Shiying: how long does it take to solder the stuff described in this chapter? (I guessed 30 mins, change it with the real number)
<div class='requirements' markdown="1">
Requires: Parts: Duckiebot `DB17` parts. The acquisition process is explained in [](#acquiring-parts-c0). The configurations are described in [](#duckiebot-configurations). In particular:
- [GPIO Stacking Header](
- [DC and Stepper Motor HAT for Raspberry Pi](
Requires: Tools: Solderer
Requires: Experience: some novice-level experience with soldering.
Requires: Time: 30 minutes
Results: Soldered DC Motor HAT
Note: It is better to be safe than sorry. Soldering is a potentially hazardous activity. There is a fire hazard as well as the risk of inhaling toxic fumes. Stop a second and make sure you are addressing the safety standards for soldering when following these instructions. If you have never soldered before, seek advice.
## General tips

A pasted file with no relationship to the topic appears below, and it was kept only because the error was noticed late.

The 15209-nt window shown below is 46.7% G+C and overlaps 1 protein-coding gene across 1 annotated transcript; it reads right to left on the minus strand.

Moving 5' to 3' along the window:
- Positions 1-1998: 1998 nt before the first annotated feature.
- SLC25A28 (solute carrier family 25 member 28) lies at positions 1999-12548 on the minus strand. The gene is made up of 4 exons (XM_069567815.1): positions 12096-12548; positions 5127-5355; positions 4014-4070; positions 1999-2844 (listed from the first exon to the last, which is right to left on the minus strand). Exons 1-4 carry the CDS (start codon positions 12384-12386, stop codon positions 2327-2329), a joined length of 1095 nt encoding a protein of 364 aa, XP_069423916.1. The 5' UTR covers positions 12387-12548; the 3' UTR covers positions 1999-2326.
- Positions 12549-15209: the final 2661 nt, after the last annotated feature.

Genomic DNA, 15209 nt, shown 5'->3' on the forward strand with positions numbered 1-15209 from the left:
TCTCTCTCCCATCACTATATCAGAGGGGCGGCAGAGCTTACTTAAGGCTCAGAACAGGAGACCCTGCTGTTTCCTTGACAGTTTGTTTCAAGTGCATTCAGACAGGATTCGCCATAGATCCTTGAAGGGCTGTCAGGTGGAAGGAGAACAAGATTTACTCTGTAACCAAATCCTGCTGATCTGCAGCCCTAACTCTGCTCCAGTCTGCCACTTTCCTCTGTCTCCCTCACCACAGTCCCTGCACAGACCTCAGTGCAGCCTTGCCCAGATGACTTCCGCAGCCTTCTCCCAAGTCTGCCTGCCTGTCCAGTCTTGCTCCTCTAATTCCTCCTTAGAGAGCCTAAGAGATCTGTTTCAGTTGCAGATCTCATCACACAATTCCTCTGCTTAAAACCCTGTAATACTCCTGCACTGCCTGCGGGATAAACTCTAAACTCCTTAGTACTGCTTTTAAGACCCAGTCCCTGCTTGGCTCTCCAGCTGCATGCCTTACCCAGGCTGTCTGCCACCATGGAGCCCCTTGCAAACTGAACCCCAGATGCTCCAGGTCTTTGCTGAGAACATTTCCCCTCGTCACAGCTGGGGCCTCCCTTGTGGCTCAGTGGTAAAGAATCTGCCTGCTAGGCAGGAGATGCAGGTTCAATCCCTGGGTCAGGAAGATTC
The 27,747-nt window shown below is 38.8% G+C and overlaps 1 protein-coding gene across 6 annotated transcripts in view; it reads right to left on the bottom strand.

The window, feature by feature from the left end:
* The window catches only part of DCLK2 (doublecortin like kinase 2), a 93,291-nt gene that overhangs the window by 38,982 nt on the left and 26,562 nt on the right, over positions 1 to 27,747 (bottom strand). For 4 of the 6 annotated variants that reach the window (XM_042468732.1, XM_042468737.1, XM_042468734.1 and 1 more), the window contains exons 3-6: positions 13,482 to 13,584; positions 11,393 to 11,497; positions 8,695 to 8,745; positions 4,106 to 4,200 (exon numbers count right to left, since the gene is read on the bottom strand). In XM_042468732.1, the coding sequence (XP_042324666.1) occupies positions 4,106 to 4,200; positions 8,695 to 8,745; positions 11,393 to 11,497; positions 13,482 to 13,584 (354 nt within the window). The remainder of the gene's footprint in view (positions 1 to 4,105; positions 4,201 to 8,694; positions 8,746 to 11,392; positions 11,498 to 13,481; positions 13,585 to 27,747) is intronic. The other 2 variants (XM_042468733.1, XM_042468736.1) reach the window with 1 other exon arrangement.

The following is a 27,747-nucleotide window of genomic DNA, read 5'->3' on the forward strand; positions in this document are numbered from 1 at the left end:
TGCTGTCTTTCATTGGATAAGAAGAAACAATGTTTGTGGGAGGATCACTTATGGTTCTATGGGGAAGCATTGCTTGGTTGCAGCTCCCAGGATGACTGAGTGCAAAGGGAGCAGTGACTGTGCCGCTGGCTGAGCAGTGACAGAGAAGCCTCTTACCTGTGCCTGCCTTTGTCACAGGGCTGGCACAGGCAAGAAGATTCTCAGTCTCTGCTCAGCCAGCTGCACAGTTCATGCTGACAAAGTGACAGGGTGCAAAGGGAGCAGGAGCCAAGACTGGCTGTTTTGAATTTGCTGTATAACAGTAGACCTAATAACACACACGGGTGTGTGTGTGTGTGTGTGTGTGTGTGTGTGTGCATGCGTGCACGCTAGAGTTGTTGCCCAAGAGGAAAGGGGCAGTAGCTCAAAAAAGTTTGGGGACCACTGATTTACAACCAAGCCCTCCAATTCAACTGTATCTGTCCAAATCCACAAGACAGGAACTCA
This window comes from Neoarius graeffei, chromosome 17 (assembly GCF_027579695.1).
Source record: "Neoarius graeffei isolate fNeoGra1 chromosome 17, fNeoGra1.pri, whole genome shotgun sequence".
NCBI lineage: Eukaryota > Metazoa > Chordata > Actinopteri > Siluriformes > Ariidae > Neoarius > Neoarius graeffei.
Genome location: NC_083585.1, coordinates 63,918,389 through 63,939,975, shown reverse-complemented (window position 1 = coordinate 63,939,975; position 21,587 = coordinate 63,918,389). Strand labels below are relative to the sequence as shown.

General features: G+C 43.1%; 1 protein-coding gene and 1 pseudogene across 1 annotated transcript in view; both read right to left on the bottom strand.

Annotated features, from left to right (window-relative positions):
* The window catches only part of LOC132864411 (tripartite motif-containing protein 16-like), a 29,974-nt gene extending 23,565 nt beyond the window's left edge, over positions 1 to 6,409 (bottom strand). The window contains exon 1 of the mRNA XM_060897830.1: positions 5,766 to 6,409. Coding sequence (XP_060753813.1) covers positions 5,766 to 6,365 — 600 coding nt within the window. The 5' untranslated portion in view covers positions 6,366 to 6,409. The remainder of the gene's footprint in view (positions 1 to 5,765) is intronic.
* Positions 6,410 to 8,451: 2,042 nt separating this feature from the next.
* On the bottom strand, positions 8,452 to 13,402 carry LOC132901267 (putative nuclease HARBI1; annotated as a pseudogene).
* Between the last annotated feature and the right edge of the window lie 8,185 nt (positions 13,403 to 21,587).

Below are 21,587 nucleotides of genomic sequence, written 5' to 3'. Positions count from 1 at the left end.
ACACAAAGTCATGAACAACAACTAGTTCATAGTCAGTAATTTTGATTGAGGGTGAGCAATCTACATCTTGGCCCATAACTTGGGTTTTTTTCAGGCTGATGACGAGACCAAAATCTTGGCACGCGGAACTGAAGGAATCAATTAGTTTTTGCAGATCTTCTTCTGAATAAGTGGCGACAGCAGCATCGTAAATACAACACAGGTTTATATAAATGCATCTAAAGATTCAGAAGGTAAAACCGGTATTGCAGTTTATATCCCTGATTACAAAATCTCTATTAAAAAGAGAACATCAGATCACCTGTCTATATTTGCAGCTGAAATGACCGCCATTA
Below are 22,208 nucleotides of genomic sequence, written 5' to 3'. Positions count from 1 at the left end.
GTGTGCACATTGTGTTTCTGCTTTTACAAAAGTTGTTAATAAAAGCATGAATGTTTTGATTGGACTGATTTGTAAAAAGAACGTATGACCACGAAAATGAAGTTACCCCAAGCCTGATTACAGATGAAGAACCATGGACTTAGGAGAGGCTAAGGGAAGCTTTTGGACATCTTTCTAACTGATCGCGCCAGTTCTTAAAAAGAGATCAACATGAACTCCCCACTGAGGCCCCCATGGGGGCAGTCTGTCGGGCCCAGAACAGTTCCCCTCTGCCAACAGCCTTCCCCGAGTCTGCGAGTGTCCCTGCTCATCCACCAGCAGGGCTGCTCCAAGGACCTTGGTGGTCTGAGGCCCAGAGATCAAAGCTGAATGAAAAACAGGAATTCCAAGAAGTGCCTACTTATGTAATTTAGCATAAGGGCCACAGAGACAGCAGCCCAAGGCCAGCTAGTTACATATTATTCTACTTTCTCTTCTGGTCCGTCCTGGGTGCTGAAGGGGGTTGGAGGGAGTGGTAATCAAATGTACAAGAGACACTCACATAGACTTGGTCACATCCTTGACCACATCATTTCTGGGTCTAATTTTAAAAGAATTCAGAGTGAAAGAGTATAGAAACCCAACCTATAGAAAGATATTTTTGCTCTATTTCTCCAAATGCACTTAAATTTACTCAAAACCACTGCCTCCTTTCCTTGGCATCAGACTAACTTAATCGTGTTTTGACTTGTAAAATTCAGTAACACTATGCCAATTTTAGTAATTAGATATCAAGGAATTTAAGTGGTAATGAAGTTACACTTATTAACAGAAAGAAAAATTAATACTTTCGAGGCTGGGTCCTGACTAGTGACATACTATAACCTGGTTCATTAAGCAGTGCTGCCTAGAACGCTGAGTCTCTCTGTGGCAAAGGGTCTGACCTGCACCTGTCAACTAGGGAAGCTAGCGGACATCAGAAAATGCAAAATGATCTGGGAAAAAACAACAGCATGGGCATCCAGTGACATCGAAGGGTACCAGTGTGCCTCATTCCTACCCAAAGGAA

Note: There is a general rule in soldering: solder the components according to their height, from lowest to highest.
In this instruction set we will assume you have soldered something before and are acquainted with the soldering fundamentals. If not, before proceeding, read this great tutorial on soldering:
See: [Alternative instructions: how to solder on Headers and Terminal Block](
### Preparing the components
Take the GPIO stacking header [](#fig:GPIO_Stacking_Header) out of Duckiebox and sort the following components from DC motor HAT package:
- Adafruit DC/Stepper Motor HAT for Raspberry Pi
- 2-pin terminal block (2x), 3-pin terminal block (1x)
<div figure-id="fig:GPIO_Stacking_Header" figure-caption="GPIO_Stacking_Header">